Please note in the upper left corner of the cream colored interfacing. If you can see two vertical lines of machine stitching.... This is where the buckles are sewn to the interfacing.

    Now, probably, the maker thought that because they machine sewed this kilt that the stitching would not need a lot of reinforcing. Perhaps it is just how they were taught. But this stitching of the interfacing, as it is done, is not reinforcing the back of the kilt at all.

    Also note how the waistband is made. The wide stretch of tartan you see covering the top of the interfacing is where the waistband is folded down from the top most likely allowing the maker to machine stitch the waistband without running off the edge.
    Last edited by Steve Ashton; 4th July 19 at 10:54 AM.
    Steve Ashton
    www.freedomkilts.com
    Skype (webcam enabled) thewizardofbc
    I wear the kilt because:
    Swish + Swagger = Swoon.

  3. #23
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    Re: Do kilts have a "break-in" period?

    I now have the kilt disassembled as much as I need to evaluate it fully.

    Here is a photo of the last part of the kilt I needed to see. This is the area under the interfacing where the stabilizer usually is.



    In this area you can see where the pleats are cut away to keep the kilt from being bulky in the back.
    The two top pencils you can see are pointing at where the buckles are located on the back of the kilt.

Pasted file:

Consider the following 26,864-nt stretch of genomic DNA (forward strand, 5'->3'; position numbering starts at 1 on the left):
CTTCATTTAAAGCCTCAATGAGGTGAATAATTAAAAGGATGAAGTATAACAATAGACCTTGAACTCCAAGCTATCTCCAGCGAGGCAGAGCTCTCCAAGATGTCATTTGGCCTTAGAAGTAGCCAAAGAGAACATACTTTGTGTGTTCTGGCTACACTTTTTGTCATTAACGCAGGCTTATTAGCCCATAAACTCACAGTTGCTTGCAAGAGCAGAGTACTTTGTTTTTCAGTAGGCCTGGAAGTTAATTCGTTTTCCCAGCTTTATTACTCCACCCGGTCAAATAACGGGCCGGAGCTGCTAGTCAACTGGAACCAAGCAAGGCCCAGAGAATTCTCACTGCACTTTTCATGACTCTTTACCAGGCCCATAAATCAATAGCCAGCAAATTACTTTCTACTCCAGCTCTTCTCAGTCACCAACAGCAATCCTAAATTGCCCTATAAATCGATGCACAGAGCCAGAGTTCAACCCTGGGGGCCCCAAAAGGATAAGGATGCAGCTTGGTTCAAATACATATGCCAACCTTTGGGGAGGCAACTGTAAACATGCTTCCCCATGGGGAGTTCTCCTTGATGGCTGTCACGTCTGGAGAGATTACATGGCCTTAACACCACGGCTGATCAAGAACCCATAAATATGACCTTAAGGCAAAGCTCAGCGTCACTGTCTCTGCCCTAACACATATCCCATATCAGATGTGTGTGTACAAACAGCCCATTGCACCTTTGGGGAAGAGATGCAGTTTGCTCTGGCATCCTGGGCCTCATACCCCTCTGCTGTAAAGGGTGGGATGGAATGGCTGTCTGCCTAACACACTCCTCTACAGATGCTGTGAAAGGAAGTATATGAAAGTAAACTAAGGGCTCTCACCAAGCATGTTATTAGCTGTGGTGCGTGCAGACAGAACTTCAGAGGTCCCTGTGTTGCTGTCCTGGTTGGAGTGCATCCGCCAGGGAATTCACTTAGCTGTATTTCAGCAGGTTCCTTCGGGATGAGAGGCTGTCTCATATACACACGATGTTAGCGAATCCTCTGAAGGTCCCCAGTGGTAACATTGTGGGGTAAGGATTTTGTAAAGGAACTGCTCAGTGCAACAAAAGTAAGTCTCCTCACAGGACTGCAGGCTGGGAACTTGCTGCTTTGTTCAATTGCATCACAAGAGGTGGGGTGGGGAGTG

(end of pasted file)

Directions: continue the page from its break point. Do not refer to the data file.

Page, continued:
Here is a detail of this area under the interfacing.



    If you look at where the lower pencil is pointing you can see a line of stitching along the pleats. This is called the "Steeking". Because the pleats are cut away they need to be stitched to keep them from sagging under their own weight. The steeking line is usually sewn so that it is not visible. I think this detail on this kilt also needs to be re-done.

    You can plainly see that there is no stabilizer installed in this kilt. The buckles were sewn through the Tartan fabric and directly to the interfacing. But because the interfacing itself was not sewn to make it act as a single piece of fabric, the folds in the interfacing acted like an accordion allowing the size of the kilt to stretch.

    The next thing now is to start putting this kilt back together.
    Last edited by Steve Ashton; 4th July 19 at 10:56 AM.
    Steve Ashton
    www.freedomkilts.com
    Skype (webcam enabled) thewizardofbc
    I wear the kilt because:
    Swish + Swagger = Swoon.

  4. #24
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    Re: Do kilts have a "break-in" period?

    Absolutely fantastic Steve, thanks for putting this up. Any chance of making it a sticky? It would be great to have it for ready reference.
    Shoot straight you bastards. Don't make a mess of it. Harry (Breaker) Harbord Morant - Bushveldt Carbineers

  5. #25
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    Re: Do kilts have a "break-in" period?

    WOW!!! That was impressive Steve, any chance we will find out who originally made this kilt? Just curious is all, I know it was still a nice kilt, just for FYI you might say.